Certainly it is difficult to conceive of an actually infinite collection of things. Hilbert’s Hotel is counter-intuitive; but many find the Cantor paradoxes themselves hard to believe at first hearing. After we learn to work with infinite sets of numbers, we tend to accept the Cantor definitions as a matter of course. We have not, however, encountered infinite sets of material objects. But if we ever do, might we not eventually get used to the strange properties of such sets? Here, images are important. The idea of an infinite hotel is somewhat ridiculous, as is, say, the idea of a hotel with the hiccups. But how about the idea of an infinitely extended chain of beads? Might we not one day get used to the idea of adding or subtracting beads without changing the number in the infinite collection?
Part of the problem is that when we try to picture in our minds an infinite hotel, we tend to think of it as a finite hotel with very odd properties: people being squeezed into it without others being squeezed out. But if the hotel were truly infinite, those properties would not be odd, but expected, hard as it may be to imagine these properties in a mental picture. It is also hard to imagine such properties in a series of numbers; but Cantor proved that they exist.
Similarly, the notion of an infinite series of events continuing through time is hard to comprehend, but is it impossible? I agree with Craig that it is impossible to count through an infinite series and end with a final number. But (1) if time itself were subjective, rather than objective, then an infinite set of past events might exist simultaneously (like the series 1, 2, 3…), rather than existing by a temporal process of addition. (2) The same would be the case if time were an objective dimension of n-dimensional space, and all events of past, present, and future, could be viewed together by a being of a higher dimension. And (3) if we could go backward in time from the present, then we could visit yesterday, the day before yesterday, and the day before that, much as we now move from today, to tomorrow, to the day after. In that case, we would perceive the days of past history much as we now perceive the days of the future: as a potential infinity, rather than an actual infinity.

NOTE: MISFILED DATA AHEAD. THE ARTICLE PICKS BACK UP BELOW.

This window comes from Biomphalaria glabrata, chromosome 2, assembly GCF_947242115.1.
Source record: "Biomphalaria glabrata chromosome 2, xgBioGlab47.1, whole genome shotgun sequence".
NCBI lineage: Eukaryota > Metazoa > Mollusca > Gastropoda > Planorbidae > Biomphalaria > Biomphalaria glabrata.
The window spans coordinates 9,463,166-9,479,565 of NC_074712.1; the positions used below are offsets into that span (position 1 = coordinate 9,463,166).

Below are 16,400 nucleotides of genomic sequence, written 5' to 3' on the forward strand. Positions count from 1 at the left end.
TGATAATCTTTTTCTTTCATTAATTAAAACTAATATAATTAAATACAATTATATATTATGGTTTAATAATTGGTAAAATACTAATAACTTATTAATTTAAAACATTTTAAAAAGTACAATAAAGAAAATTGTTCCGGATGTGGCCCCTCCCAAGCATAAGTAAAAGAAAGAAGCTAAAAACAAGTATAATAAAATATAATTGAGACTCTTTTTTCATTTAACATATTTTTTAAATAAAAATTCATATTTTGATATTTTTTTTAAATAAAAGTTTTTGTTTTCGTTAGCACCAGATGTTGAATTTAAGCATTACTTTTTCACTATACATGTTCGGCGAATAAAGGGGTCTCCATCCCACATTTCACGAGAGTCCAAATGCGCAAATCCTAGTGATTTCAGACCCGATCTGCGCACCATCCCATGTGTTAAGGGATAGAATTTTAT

Of course, these three suppositions are contrary to Craig’s own theory of time. See his Time and Eternity: Exploring God’s Relationship to Time (Wheaton, 2001). So I am not here challenging the consistency of Craig’s view. But these considerations indicate that our present questions about infinite series do not have obvious answers. Indeed, they are linked to other issues that deserve book-length treatment.
Thomas Aquinas would object to supposition (3) that even a potentially infinite series of natural events in the past is insufficient to account for the world as we know it. For on this supposition, each event is caused by a previous one; no event actually begins the series. Therefore, no event (or group of events, by the same logic) serves as the cause of the rest. So the universe is uncaused, unexplained. Aquinas believes the universe must have a cause; so the chain of causal explanation cannot be infinite, even potentially infinite.
Aquinas argues that the universe has a cause; therefore there cannot be an infinite series of causes. Craig argues the reverse: there cannot be an infinite series of causes; therefore the universe must have one cause. I confess that I find Aquinas more persuasive: it seems more obvious to me that the universe requires a cause than that an infinite series of events is impossible. But even Aquinas’ s view requires assumptions, namely that nothing exists or happens without a sufficient cause, and that causes (including the cause of the universe) are accessible to human reason. Many skeptics of the past and present would not grant those assumptions.
My conclusion is that our concepts of cause, reason, and infinite series depend on worldviews, on ontological and epistemological assumptions. They are insufficient in themselves to serve as grounds for worldviews. A Christian theist will think differently from a skeptic about these matters. His Christian theism will govern his concepts of cause, reason, and infinity, rather than the reverse.
G. Cantor, Contributions to the Foundations of the Theory of Transfinite Numbers (ET, Chicago: 1915)
W. L. Craig, The Kalam Cosmological Argument (New York, 1979)
___, Reasonable Faith (Wheaton, IL, 1994)
G. Gamow, One, Two Three, Infinity (London, 1946)